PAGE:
Mesothelioma is a rare but aggressive type of cancer. It is usually resistant to conventional treatments, including surgery, chemotherapy as well as radiation treatment. Mesothelioma is also hard to treat even with the combination of one or more of these treatments.
Also known as malignant mesothelioma, one of the main causes of this condition is prolonged exposure to asbestos. Asbestos, a tiny particle when inhaled or ingested, will get stuck in the thin membranes surrounding the lungs (pleura), the heart (pericardium), and the abdomen (peritoneum).
Typically there will be no symptom when one is affected but after about two decades upon the first exposure, symptoms will only then start to occur. As there is no symptom during the initial stages, diagnosis is extremely difficult, and for the fact that the long latency period and the challenges faced in diagnosing mesothelioma, this condition is generally not accurately identified until when the late stages are reached.
Like other types of cancer, the methods used in treating mesothelioma become limited as the condition moves into advanced stages. Normally, mesothelioma treatments are not aimed to cure the cancer by itself, but rather to simply used as a mean to helping manage the symptoms and reduce the pain as well as the side effects of this critical condition.
Reducing Mesothelioma By Radiotherapy
A recent study has analyzed the palliative effects of using radiotherapy on malignant pleural mesothelioma, or MPM. Radiotherapy is often used following a surgery or sometimes used in combination with chemotherapy. There are also times where all these three forms of treatment are applied together; surgery, chemotherapy and radiotherapy.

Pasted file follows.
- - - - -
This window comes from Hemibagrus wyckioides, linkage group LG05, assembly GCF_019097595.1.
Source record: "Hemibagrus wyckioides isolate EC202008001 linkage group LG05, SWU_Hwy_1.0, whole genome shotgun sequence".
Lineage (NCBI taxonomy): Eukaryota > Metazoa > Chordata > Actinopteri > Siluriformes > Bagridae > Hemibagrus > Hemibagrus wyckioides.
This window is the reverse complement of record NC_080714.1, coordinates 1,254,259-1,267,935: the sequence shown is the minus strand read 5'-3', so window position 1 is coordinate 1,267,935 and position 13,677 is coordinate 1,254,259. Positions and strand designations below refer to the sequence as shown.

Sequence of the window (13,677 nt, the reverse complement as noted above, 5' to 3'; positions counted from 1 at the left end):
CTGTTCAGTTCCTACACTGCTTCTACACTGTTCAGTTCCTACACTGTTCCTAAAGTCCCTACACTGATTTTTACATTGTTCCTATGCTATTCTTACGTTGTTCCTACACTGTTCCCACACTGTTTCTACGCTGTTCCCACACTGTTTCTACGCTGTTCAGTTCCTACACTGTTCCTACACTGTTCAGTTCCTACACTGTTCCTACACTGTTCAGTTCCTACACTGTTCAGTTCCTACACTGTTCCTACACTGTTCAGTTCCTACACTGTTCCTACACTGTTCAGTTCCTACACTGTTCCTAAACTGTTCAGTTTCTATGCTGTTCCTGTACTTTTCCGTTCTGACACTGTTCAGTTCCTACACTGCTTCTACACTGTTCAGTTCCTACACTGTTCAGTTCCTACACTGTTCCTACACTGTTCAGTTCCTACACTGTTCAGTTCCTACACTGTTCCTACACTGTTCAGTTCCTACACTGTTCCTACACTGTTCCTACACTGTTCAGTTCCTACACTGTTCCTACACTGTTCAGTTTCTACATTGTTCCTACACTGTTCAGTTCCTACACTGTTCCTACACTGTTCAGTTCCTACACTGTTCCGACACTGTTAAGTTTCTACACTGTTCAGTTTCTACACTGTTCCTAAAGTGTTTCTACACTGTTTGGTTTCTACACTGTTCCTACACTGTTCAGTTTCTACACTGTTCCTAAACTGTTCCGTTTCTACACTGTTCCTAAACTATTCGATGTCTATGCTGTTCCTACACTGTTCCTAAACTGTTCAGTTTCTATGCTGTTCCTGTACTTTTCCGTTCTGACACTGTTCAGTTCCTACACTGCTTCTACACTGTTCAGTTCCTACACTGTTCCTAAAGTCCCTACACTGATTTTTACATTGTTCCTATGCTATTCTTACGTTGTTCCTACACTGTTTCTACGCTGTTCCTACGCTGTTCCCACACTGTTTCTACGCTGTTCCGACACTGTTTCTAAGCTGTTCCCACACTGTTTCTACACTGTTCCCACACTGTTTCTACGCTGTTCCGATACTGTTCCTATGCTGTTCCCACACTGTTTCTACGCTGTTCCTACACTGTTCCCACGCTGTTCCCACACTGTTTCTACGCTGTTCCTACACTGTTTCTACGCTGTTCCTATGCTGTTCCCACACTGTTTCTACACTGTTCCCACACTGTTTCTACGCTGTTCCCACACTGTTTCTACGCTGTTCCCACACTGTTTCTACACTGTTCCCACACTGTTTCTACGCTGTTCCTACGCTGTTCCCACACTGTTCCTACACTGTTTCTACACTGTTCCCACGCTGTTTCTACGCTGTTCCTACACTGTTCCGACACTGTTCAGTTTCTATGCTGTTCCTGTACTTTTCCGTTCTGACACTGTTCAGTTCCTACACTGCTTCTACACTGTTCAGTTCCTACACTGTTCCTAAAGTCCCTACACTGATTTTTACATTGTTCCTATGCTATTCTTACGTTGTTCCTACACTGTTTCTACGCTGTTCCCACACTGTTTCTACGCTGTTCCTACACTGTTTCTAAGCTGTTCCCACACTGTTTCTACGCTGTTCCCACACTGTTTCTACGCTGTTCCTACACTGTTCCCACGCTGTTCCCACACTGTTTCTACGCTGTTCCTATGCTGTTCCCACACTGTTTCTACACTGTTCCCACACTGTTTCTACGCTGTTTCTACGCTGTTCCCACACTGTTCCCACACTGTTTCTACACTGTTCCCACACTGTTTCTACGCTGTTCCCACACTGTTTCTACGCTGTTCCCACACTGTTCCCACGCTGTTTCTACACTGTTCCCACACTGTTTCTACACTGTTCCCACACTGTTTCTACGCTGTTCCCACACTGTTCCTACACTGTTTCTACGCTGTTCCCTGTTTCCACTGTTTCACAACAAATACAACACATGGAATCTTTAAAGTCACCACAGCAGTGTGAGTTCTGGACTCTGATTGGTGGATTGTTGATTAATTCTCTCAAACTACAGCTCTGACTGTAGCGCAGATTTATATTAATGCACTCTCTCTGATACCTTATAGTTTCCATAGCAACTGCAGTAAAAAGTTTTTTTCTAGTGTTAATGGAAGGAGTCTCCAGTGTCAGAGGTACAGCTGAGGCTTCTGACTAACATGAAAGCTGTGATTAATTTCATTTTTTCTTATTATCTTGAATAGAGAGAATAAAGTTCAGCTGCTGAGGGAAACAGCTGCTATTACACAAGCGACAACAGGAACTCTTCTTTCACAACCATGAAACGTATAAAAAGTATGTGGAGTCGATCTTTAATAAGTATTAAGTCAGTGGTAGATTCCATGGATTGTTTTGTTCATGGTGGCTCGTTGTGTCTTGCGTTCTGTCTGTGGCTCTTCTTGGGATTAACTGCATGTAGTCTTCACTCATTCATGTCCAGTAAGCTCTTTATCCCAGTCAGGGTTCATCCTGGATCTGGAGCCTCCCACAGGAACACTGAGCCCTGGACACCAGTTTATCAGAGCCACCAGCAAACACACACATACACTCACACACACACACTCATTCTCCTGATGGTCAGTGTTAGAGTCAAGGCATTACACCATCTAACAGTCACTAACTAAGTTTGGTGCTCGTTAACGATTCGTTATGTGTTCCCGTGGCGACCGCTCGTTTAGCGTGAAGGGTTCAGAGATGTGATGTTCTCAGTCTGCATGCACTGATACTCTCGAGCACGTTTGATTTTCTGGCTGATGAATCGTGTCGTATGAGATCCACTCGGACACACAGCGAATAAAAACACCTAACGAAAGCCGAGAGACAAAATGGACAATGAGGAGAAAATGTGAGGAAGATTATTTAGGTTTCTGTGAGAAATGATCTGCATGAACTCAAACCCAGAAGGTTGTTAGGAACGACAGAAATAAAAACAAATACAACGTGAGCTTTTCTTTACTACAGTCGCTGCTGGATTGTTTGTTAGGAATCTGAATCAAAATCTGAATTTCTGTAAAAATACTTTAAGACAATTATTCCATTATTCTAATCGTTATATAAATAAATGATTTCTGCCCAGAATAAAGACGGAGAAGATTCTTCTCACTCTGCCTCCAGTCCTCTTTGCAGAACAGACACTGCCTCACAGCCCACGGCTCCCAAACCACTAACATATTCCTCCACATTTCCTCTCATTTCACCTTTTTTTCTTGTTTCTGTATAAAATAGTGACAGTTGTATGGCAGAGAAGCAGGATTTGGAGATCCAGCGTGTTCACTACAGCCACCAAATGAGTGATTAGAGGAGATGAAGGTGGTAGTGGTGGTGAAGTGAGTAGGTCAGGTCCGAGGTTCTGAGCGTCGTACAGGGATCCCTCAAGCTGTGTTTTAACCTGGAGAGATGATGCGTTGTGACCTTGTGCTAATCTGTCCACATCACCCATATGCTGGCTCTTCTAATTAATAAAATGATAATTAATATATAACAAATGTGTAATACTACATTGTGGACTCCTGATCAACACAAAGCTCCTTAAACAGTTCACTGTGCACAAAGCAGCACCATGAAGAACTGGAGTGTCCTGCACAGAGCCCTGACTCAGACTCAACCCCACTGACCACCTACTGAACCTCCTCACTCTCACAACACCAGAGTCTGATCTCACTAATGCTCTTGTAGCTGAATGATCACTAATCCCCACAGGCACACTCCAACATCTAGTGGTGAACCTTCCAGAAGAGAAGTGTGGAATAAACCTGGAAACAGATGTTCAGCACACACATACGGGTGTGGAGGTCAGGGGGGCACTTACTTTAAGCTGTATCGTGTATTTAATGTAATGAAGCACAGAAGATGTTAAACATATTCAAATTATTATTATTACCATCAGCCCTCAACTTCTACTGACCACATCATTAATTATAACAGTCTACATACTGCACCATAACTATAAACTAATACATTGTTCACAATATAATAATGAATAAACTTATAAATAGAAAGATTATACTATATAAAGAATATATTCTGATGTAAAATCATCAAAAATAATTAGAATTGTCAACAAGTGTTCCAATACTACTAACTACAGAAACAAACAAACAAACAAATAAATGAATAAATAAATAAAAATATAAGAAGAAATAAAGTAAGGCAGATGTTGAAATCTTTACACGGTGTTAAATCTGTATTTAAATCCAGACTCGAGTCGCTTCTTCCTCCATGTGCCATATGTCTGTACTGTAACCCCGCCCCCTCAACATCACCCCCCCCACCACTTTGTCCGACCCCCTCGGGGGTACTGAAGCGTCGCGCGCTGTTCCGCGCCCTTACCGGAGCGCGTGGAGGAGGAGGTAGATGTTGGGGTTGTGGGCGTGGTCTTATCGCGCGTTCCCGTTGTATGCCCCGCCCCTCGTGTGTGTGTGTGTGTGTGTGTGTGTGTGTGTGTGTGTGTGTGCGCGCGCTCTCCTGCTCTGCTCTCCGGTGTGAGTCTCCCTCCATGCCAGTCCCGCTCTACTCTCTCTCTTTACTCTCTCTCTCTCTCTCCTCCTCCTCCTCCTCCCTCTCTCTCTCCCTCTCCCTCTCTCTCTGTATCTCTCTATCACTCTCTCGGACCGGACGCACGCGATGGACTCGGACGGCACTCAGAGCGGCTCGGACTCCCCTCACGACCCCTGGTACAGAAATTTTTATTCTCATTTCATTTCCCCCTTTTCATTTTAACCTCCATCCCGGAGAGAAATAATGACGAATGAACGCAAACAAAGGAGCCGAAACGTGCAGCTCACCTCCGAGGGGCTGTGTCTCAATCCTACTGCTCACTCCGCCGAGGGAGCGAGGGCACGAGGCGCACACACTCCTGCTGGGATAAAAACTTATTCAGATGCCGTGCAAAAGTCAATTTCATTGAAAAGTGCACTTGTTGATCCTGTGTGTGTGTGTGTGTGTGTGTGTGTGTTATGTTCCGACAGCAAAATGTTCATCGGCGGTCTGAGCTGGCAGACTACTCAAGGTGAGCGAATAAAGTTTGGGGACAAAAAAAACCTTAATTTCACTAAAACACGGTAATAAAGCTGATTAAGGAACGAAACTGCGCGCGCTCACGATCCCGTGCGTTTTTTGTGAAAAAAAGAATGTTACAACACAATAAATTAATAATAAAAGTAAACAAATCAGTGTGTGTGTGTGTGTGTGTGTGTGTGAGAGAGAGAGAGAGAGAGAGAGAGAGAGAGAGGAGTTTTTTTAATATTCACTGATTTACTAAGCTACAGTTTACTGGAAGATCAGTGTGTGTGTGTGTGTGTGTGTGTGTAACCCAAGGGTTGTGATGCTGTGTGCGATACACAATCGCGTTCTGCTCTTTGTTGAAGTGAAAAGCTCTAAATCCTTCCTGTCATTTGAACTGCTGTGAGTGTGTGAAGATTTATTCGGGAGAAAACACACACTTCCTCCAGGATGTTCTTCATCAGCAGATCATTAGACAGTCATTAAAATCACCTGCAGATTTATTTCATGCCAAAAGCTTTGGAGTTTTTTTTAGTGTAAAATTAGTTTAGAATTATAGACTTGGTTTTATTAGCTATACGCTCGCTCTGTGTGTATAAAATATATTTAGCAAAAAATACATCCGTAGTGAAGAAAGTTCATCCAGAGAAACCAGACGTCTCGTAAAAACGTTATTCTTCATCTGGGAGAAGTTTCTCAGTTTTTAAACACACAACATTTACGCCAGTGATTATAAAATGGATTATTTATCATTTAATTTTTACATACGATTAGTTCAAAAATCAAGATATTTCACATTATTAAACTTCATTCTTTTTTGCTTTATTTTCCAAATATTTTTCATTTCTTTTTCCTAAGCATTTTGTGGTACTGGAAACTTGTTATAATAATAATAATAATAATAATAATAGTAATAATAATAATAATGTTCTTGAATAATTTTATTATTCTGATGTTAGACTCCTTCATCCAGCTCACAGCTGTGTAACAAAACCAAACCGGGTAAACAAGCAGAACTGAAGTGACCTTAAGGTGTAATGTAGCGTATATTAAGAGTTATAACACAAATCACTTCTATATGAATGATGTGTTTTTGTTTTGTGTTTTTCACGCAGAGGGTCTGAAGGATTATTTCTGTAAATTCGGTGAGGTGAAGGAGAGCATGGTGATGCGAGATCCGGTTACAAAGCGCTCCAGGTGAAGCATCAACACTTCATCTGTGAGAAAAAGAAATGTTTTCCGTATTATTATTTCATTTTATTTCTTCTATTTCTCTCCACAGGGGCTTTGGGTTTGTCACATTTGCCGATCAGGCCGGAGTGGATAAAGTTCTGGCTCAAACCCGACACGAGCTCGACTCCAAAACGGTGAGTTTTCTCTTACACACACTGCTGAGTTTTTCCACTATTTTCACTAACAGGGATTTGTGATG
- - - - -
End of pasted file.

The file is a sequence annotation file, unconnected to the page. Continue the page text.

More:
The ultimate aim of these therapies is to slow down the malignancy progression thereby reducing the collection of fluids in the patient’s lungs. Secondly, these therapies are aimed to manage the pain as well as the symptoms of the conditions. Radiotherapy is often used as it is a non-invasive and non-painful method of cancer treatment. Radiotherapy works by using high rays of energy which could target and kill off cancerous cells.
Despite the side effects that often comes with exposure to radiations, however, most mesothelioma patients are responding well to the treatments and are experiencing the great effects of symptom and pain reliefs. Side effects of this treatment however, could include fatigue, sore throat, nausea, redness on skin and even hair loss. Although the results from clinical trials of using radiotherapy to cure mesothelioma have not shown to be curative or even in extending the patient’s life, it has nevertheless, proven that the overall quality of life are improved by reducing their symptoms and pain.
Another important thing to note is that the most successful treatment strategy used is by applying a multi-modal approach. Multi-modal approach refers to the combination of two or more methods of treatments. In addition, second line treatments could also help in some of the cases.
If you or anyone of your family members have been diagnosed with mesothelioma, you can consult your treating physician or oncologist regarding the conditions. They may offer you the best suitable and available treatment for you. Next, turn to The National Cancer Institute for a whole deal of great resources about the conditions. You can obtain numerous information about the condition ranging from the latest research to clinical trials. You could also get to know what treatment may be available around your area.